Explore the beauty of origami in the digital era, and the connections between nature, art and future technology. Highly- sensitive proximity sensors cause each oribot to open its folds in blossom in response to micro interactions, activating the entire network of oribots to a ripple effect of sympathetic movements throughout the installation. It’s both a stunningly complex moving image and a profound commentary on the use of mathematical code to close the gap between the physical and the digital worlds.
A weathervane for the Internet age, Kazamidori (from the Japanese “Kaza“ (wind) “mi“ (watch) and “dori“ (bird) use this traditional rooftop symbol to indicate the direction of the social wind of online interests. Swinging automatically towards the geographical location of each new visitor to the ITU Telecom World 2013 website, it combines the material and digital worlds to demonstrate how being part of the global community doesn’t have to mean being physically present.
Brain Battle lets you experience and interact with the principles of thought-powered interfaces. Move a ball around the screen, shoot or defend goals in simple video-style games and enjoy your first taste of an organic interface. It’s a new discipline on the edge of technology and the science of the brain, calling for new approaches to how we explain ourselves and our lives.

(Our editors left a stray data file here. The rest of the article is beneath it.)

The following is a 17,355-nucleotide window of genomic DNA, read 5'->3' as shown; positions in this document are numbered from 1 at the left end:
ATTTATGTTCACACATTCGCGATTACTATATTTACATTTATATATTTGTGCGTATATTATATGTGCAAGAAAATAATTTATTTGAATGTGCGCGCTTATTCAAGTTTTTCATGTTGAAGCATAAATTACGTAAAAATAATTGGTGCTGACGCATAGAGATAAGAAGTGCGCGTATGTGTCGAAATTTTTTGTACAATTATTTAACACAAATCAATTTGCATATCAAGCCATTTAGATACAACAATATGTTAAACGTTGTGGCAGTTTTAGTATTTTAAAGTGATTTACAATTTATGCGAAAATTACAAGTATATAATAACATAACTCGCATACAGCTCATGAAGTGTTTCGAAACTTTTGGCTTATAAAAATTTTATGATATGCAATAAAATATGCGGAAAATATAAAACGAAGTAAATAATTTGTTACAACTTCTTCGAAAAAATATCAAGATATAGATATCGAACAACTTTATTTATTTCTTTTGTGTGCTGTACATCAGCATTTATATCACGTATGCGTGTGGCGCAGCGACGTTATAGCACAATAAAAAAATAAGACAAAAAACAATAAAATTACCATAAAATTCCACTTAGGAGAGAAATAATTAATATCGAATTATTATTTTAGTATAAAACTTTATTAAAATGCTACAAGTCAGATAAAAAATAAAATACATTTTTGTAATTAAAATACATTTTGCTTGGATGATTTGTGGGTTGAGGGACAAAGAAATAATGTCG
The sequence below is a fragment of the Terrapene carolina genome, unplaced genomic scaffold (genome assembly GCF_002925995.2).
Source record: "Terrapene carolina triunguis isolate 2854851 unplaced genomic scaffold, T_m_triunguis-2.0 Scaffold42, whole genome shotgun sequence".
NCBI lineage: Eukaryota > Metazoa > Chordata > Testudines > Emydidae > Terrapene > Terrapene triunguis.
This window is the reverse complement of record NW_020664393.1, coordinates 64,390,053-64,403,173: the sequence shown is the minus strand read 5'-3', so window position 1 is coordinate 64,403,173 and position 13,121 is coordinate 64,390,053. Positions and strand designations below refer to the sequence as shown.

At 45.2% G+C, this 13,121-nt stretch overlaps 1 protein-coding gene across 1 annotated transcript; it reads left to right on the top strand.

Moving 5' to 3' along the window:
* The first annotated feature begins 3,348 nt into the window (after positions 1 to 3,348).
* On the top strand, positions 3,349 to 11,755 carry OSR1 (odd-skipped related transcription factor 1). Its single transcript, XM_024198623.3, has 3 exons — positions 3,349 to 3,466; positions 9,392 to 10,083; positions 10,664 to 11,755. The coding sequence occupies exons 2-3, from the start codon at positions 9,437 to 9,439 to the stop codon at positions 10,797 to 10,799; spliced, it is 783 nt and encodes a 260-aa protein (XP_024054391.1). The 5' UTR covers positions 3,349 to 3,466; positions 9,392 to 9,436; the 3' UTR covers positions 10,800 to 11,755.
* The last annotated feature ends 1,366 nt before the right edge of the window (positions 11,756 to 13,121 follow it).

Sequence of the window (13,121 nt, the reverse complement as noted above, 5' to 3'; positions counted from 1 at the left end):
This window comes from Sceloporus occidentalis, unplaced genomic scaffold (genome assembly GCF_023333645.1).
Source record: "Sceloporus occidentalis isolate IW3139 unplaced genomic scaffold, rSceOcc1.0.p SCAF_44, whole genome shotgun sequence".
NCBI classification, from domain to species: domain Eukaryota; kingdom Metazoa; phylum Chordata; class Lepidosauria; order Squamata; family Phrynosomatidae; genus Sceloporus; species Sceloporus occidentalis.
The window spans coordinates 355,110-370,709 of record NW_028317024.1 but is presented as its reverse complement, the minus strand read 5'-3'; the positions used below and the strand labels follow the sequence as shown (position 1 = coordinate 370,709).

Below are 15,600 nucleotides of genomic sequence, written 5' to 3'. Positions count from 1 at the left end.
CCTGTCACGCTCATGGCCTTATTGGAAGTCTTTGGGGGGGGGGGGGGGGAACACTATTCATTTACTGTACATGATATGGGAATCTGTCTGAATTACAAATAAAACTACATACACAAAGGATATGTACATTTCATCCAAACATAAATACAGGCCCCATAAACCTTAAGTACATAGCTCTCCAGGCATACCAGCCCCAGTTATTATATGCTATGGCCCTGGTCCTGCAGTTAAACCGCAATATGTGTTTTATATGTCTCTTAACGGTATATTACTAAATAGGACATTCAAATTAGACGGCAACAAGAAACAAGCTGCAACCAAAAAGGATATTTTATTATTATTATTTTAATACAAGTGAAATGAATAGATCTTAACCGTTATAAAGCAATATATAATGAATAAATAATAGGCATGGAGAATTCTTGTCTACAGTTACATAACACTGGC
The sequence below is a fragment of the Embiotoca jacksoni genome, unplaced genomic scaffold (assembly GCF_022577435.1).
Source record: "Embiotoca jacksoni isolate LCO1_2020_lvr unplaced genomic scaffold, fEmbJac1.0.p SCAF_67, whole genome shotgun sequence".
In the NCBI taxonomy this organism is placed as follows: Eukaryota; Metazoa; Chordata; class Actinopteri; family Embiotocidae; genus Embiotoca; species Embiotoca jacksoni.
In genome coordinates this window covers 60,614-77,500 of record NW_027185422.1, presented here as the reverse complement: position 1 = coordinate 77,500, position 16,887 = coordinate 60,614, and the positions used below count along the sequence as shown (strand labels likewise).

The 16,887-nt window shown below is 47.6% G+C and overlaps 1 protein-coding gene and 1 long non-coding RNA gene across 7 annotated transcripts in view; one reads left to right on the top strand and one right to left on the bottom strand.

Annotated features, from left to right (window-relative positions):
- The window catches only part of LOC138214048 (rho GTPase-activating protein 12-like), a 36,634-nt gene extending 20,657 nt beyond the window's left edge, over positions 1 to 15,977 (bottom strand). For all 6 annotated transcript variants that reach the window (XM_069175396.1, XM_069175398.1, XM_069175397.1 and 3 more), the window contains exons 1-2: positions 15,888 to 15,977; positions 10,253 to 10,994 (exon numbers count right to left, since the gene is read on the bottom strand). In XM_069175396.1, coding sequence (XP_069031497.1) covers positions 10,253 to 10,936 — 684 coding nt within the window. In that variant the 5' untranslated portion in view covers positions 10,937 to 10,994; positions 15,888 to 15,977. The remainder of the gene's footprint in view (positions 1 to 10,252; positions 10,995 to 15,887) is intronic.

Every day at 11:00 and 15:00 – come with a partner to play against!
WiFi, data networks, 3D printers, open source electronics platforms and crowd-funding websites – these are the technologies opening up robotics to designers, developers and small teams anywhere in the world. What impact will accessible and affordable robotics have on our daily lives? How will robots change our future and improve our quality of life? Find some of the answers, and plenty more questions, in the InnovationSpace Lab.
A robot in the form of a baby seal, Paro has been used for ten years in Japan and Europe for therapeutic purposes, in particular with Alzheimer’s patients, often dramatically reducing the need for more traditional medicine and interventions. Paro registers environmental stimuli via two computers and five sensors measuring touch, light, sound, temperature and physical position, enabling it to interact with its human interlocutor, recognizing 50 different voices and responding to its name. The roles and relationships of humans and technology are in flux and up for debate.